Origin Story

For Our Eat & Drink Editor, a Lifelong Obsession With Food Started With Just One Dish

"I haven’t been back to Italy in almost 15 years, but I still prepare my favorite dishes from the country at least weekly."

Photography by Lauren Jackson November 12, 2022 Published in the November-December 2022 issue of Sarasota Magazine

Eat & Drink editor Lauren Jackson

Eat & Drink editor Lauren Jackson

Most people can point to a moment in time when their life changed for good. For some, it was reading a poem by Keats. For others, it was the first time they spun a Dylan LP. For me, it was my first bite of gnocchi with pesto cream, consumed in the shadow of the Duomo in Florence, Italy, when I was 12.

My mother was a fine cook who drew from her Southern roots, making a meat-and-three for dinner nearly every night. I was accustomed to pork chops, fish and steak—always somehow overcooked and accompanied by a rotation of sides like lima beans, corn and collard greens. I sampled my grandmother’s Sunday tomato sauce whenever we visited, but was not impressed. (Sorry, Grandma.) When I was young, food was mostly an inconvenience, a forced interruption in the middle of playtime.

But suddenly there I was, in the heart of Tuscany, on the first of what turned out to be many trips to Italy with my family. I was seated beside an imposing symbol of the European Renaissance, surrounded by Medici-commissioned statues and fountains, and all I could focus on was my gnocchi. They were so soft, with a sweet anise flavor from the basil, saltiness from the cheese and acidity from the lemon, all rounded out with cream. Decades later, I can still taste it.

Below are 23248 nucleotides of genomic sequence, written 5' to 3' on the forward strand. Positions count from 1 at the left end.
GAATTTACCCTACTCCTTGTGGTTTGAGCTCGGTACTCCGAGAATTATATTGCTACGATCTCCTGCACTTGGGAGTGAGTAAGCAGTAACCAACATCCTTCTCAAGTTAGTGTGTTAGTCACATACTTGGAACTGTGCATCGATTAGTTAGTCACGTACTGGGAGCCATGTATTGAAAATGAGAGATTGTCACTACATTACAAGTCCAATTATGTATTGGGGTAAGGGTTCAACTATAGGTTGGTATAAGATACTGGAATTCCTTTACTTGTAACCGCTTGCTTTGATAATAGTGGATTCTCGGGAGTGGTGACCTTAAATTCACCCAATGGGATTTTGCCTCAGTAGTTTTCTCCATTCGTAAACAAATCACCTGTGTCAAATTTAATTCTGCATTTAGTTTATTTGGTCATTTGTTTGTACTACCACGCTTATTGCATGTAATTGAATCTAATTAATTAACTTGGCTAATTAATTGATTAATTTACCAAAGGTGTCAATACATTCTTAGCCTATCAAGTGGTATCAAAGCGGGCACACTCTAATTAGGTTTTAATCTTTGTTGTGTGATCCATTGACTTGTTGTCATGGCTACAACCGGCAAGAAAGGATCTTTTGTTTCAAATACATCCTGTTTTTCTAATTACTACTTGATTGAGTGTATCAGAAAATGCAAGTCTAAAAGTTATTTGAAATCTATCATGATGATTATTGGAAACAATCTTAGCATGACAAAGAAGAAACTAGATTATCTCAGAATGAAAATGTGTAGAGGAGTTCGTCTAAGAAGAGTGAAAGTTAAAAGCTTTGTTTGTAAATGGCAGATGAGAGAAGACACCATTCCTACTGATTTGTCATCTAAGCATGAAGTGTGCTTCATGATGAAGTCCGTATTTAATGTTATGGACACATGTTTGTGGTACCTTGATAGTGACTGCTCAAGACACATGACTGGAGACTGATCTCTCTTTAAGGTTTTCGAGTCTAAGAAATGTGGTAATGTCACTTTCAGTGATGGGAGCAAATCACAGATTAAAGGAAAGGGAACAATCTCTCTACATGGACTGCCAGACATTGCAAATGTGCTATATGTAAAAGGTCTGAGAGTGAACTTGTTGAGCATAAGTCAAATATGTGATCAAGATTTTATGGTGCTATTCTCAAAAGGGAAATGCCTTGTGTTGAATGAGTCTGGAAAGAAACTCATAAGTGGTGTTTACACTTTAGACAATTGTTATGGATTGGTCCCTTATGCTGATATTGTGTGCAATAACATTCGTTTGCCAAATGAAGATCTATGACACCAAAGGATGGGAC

I left Italy obsessed with the country’s cuisine. I spent nights in the kitchen toiling over Italian cookbooks, trying to recreate some of the best dishes I had sampled. My mother had always encouraged us to participate in cooking, and her generosity with the communal space of the kitchen never wavered as I tinkered with sauces and failed time and time again.

I returned to Italy every few years, a privilege of being the child of an airline pilot. As we traipsed through Venice, Rome and Naples, I stuffed my suitcase with every spice and dried good I could get my hands on. My family, ever supportive of my pursuits, paid the price by sampling my soggy pasta and broken sauces for years.

As the visits abroad piled up, my skills grew. By the time I was 20, I was comfortable asking chefs and servers about cooking processes and ingredients. I learned invaluable skills from them, like that the only way to tell if pasta is al dente is to taste it. No timer will tell you when it’s ready; you must taste your food. Italian cuisine is practical and intuitive in that way. There are no secrets. All you need are quality ingredients and a willingness to taste as you go.

I haven’t been back to Italy in almost 15 years, but I still prepare my favorite dishes from the country at least weekly. My arsenal of recipes may be broader than when I was 12, but gnocchi with pesto cream remains my favorite, the one dish that links me most directly to my past. That day near the Duomo—that’s when I became me.

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